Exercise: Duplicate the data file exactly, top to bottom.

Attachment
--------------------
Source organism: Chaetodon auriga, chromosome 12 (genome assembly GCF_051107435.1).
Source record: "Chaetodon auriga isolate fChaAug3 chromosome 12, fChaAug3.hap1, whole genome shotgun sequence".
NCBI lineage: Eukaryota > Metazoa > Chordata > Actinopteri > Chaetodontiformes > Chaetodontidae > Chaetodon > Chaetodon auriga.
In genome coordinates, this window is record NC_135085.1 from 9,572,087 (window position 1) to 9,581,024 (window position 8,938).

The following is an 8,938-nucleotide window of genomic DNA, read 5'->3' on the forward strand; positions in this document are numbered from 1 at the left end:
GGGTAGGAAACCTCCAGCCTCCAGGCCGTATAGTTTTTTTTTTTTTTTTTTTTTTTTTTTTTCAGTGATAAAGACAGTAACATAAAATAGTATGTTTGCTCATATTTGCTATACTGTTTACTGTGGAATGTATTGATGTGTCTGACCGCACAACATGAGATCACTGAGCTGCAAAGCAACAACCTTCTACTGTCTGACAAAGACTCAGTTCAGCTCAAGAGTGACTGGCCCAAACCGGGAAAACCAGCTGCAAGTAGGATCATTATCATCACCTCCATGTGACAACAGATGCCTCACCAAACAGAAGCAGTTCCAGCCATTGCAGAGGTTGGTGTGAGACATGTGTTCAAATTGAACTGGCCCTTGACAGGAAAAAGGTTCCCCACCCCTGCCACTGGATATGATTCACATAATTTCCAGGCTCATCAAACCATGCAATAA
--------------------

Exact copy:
Source organism: Chaetodon auriga, chromosome 12 (genome assembly GCF_051107435.1).
Source record: "Chaetodon auriga isolate fChaAug3 chromosome 12, fChaAug3.hap1, whole genome shotgun sequence".
NCBI lineage: Eukaryota > Metazoa > Chordata > Actinopteri > Chaetodontiformes > Chaetodontidae > Chaetodon > Chaetodon auriga.
In genome coordinates, this window is record NC_135085.1 from 9,572,087 (window position 1) to 9,581,024 (window position 8,938).

The following is an 8,938-nucleotide window of genomic DNA, read 5'->3' on the forward strand; positions in this document are numbered from 1 at the left end:
GGGTAGGAAACCTCCAGCCTCCAGGCCGTATAGTTTTTTTTTTTTTTTTTTTTTTTTTTTTTCAGTGATAAAGACAGTAACATAAAATAGTATGTTTGCTCATATTTGCTATACTGTTTACTGTGGAATGTATTGATGTGTCTGACCGCACAACATGAGATCACTGAGCTGCAAAGCAACAACCTTCTACTGTCTGACAAAGACTCAGTTCAGCTCAAGAGTGACTGGCCCAAACCGGGAAAACCAGCTGCAAGTAGGATCATTATCATCACCTCCATGTGACAACAGATGCCTCACCAAACAGAAGCAGTTCCAGCCATTGCAGAGGTTGGTGTGAGACATGTGTTCAAATTGAACTGGCCCTTGACAGGAAAAAGGTTCCCCACCCCTGCCACTGGATATGATTCACATAATTTCCAGGCTCATCAAACCATGCAATAA